How might we harness the power of patient experience to drive improvements in care?

Much more can be done to use patient experience as a driver for improving quality of care, so say Angela Coulter and colleagues in a thoughtful BMJ analysis.

So, where do we start?

Professor Coulter and colleagues advocate for a national institute of ‘user’ experience. Indeed, this could provide a catalyst for bringing together different strands of work (quantitative/qualitative/using different data sources (e.g., GPPS, CQC, NCPS)) in a co-ordinated manner and, ultimately, to strengthen the use of patient experience as a driver of improvements in care.

In addition to the potential benefits of a stronger institutional focus as emphasised by Angela Coulter and colleagues, I would add one further suggestion: that better use of patient experience should be made in the design and commissioning of health services. This, in my view, may be one of the most effective ways to ensure that information on patient experiences is not only collected but, more importantly, that it used to good effect in improving care.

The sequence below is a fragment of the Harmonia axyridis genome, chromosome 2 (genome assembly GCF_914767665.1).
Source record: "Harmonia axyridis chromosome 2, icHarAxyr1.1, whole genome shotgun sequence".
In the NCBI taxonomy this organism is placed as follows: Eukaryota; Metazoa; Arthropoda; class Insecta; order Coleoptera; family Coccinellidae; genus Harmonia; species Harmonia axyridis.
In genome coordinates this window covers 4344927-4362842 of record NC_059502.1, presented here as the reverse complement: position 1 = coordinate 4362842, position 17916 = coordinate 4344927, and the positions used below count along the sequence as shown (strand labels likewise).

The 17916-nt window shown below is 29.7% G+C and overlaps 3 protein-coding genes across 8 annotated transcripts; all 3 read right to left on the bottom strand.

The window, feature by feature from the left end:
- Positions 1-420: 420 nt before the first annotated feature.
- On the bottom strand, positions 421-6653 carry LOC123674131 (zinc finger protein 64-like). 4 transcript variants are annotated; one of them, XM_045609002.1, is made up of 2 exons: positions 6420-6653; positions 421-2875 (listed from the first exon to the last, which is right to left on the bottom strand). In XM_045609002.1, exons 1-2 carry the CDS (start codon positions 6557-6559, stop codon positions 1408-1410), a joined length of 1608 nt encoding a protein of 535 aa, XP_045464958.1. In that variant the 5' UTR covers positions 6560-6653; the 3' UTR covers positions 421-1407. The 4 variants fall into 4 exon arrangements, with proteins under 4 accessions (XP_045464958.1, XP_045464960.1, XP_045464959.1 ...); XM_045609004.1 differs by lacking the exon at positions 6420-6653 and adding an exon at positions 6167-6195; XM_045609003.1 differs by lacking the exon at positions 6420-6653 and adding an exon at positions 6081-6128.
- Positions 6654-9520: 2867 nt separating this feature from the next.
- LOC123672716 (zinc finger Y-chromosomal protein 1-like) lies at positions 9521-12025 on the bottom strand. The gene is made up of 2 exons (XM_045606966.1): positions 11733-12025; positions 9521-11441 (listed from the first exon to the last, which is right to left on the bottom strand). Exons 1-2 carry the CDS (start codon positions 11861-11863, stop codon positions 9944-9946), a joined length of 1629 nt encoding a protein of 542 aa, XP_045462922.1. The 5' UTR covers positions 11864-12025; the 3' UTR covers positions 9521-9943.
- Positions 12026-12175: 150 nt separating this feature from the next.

At present, we have a strong emphasis on using patient experience to evaluate health services, but less attention has been given to exploiting the potential benefits of using patient experience to improve care at the much earlier stage of service design. There may be important benefits from involving patients more actively and as equal partners at the start (service design), not just the end (service evaluation), particularly given the limited evidence that a focusing on measuring patient experience as part of service evaluation, alone, translates into meaningful improvements in care.

As a minor point, I am not entirely convinced by the authors’ observation that ‘the strong policy focus on measuring experiences has not been matched by a concerted effort to develop the science that should underpin it.’ I have a slightly more optimistic view, based on recent literature. In the last few years there have been important developments in the ‘science’ of patient experience. For example, scientific papers have: (1) expanded our knowledge of factors that influence patients’ experiences; (2) helped us to understand the impact of adjusting patient experience ratings for case-mix in order to make fair comparisons between providers; and (3) contributed to better understandings of what matters most to patients.

Finally, thanks to Angela Coulter and colleagues for a thought-provoking paper emphasising that collecting data on patient experience is not enough, and challenging us to do better!

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